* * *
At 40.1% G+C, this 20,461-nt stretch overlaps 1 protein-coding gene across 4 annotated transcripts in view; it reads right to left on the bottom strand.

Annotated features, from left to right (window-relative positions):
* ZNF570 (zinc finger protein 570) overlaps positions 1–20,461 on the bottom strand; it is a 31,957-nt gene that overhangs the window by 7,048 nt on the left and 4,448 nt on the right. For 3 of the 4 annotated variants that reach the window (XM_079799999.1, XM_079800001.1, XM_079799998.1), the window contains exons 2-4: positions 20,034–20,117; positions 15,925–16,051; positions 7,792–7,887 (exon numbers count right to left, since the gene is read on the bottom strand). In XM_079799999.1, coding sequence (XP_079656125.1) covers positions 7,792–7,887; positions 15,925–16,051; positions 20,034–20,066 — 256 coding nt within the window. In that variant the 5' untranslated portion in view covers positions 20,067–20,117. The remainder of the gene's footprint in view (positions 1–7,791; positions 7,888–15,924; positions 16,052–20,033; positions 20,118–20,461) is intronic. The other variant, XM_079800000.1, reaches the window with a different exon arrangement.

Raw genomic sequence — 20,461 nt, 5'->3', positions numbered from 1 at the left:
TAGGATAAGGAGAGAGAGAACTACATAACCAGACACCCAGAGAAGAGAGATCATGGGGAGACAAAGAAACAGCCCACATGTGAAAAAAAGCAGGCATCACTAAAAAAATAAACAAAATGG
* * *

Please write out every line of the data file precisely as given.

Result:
At 40.1% G+C, this 20,461-nt stretch overlaps 1 protein-coding gene across 4 annotated transcripts in view; it reads right to left on the bottom strand.

Annotated features, from left to right (window-relative positions):
* ZNF570 (zinc finger protein 570) overlaps positions 1–20,461 on the bottom strand; it is a 31,957-nt gene that overhangs the window by 7,048 nt on the left and 4,448 nt on the right. For 3 of the 4 annotated variants that reach the window (XM_079799999.1, XM_079800001.1, XM_079799998.1), the window contains exons 2-4: positions 20,034–20,117; positions 15,925–16,051; positions 7,792–7,887 (exon numbers count right to left, since the gene is read on the bottom strand). In XM_079799999.1, coding sequence (XP_079656125.1) covers positions 7,792–7,887; positions 15,925–16,051; positions 20,034–20,066 — 256 coding nt within the window. In that variant the 5' untranslated portion in view covers positions 20,067–20,117. The remainder of the gene's footprint in view (positions 1–7,791; positions 7,888–15,924; positions 16,052–20,033; positions 20,118–20,461) is intronic. The other variant, XM_079800000.1, reaches the window with a different exon arrangement.

Raw genomic sequence — 20,461 nt, 5'->3', positions numbered from 1 at the left:
TAGGATAAGGAGAGAGAGAACTACATAACCAGACACCCAGAGAAGAGAGATCATGGGGAGACAAAGAAACAGCCCACATGTGAAAAAAAGCAGGCATCACTAAAAAAATAAACAAAATGG